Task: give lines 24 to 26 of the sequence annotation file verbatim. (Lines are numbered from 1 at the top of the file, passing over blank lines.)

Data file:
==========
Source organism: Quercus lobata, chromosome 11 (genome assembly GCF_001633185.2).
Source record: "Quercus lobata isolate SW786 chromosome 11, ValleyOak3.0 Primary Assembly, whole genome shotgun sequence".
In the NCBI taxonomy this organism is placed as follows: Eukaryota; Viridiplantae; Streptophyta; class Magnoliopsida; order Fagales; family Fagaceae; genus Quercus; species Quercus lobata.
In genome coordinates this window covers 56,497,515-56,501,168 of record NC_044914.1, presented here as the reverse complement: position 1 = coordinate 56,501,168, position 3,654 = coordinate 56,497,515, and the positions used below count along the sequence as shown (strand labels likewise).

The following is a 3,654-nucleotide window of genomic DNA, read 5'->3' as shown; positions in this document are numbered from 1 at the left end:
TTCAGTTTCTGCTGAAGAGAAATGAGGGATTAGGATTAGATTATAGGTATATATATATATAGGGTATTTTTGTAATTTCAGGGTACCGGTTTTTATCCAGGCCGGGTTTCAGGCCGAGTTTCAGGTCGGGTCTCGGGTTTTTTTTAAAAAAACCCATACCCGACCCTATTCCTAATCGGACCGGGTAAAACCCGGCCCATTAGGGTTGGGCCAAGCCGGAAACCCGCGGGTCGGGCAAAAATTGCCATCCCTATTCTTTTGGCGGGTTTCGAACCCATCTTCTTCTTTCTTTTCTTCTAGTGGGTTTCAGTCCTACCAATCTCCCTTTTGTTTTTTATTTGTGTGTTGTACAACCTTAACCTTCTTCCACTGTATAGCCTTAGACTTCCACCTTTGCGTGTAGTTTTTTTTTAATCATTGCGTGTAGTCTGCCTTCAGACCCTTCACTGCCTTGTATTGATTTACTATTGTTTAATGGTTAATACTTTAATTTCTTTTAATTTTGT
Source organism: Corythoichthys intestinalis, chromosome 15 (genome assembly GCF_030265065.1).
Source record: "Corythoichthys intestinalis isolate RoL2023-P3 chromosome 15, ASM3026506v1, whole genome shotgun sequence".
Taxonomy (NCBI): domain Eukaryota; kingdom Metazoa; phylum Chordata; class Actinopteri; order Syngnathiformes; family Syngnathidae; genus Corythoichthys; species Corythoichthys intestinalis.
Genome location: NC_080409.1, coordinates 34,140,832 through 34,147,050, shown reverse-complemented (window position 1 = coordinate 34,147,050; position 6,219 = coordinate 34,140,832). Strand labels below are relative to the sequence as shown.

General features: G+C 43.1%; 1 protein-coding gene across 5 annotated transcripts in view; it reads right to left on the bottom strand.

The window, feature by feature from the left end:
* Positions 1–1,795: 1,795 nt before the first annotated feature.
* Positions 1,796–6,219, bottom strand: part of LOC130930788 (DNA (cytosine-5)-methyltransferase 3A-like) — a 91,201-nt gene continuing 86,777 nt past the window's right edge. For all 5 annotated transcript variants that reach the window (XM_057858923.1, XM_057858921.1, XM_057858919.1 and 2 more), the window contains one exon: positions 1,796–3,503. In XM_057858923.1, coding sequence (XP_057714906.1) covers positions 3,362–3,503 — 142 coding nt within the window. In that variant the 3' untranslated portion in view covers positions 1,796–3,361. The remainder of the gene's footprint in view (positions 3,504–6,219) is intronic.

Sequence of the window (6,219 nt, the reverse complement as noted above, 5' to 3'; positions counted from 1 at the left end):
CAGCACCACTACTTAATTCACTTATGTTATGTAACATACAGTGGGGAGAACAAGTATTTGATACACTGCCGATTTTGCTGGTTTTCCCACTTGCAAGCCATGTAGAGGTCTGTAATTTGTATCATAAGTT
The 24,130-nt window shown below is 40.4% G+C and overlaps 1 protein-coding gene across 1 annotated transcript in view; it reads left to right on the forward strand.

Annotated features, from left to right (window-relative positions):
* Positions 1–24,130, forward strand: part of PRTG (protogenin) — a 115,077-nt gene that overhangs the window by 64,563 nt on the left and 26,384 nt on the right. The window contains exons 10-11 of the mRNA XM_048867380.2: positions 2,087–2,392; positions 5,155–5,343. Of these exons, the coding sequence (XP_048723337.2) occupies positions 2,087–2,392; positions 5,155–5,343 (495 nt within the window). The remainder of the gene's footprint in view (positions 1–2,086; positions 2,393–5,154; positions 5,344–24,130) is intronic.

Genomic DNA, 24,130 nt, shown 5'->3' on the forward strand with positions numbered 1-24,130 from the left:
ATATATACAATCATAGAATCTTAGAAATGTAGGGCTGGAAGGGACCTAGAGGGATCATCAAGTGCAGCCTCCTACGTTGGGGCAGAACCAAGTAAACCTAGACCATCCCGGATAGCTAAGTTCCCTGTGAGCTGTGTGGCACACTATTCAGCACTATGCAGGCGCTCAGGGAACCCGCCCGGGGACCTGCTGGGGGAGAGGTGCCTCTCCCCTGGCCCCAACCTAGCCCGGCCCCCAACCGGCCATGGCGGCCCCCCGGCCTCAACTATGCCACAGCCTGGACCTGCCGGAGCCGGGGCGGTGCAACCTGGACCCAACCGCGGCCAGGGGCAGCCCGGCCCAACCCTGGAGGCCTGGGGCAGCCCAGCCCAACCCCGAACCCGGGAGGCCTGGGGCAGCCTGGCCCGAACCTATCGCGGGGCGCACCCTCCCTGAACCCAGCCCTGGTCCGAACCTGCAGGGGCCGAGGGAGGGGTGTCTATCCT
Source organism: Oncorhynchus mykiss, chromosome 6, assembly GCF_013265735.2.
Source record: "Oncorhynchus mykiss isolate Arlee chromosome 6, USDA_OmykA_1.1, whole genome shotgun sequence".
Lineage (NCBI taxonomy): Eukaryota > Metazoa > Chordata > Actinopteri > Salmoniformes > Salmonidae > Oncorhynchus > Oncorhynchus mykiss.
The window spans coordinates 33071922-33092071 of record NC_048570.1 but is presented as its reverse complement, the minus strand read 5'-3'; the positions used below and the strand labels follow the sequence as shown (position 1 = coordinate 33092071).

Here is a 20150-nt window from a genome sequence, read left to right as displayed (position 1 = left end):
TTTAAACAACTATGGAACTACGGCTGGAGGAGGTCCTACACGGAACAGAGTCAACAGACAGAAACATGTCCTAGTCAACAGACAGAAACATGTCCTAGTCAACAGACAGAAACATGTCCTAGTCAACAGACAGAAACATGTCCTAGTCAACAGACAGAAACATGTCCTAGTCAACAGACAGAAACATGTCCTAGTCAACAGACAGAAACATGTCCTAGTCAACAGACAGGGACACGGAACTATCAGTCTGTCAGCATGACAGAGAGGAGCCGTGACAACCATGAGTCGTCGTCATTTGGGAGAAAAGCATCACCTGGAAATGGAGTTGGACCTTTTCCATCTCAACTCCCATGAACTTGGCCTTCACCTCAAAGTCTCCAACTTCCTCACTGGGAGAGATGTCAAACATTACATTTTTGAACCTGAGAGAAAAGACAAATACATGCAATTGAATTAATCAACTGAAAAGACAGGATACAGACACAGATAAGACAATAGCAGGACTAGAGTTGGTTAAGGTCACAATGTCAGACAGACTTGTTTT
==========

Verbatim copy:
Lineage (NCBI taxonomy): Eukaryota > Metazoa > Chordata > Actinopteri > Salmoniformes > Salmonidae > Oncorhynchus > Oncorhynchus mykiss.
The window spans coordinates 33071922-33092071 of record NC_048570.1 but is presented as its reverse complement, the minus strand read 5'-3'; the positions used below and the strand labels follow the sequence as shown (position 1 = coordinate 33092071).

Here is a 20150-nt window from a genome sequence, read left to right as displayed (position 1 = left end):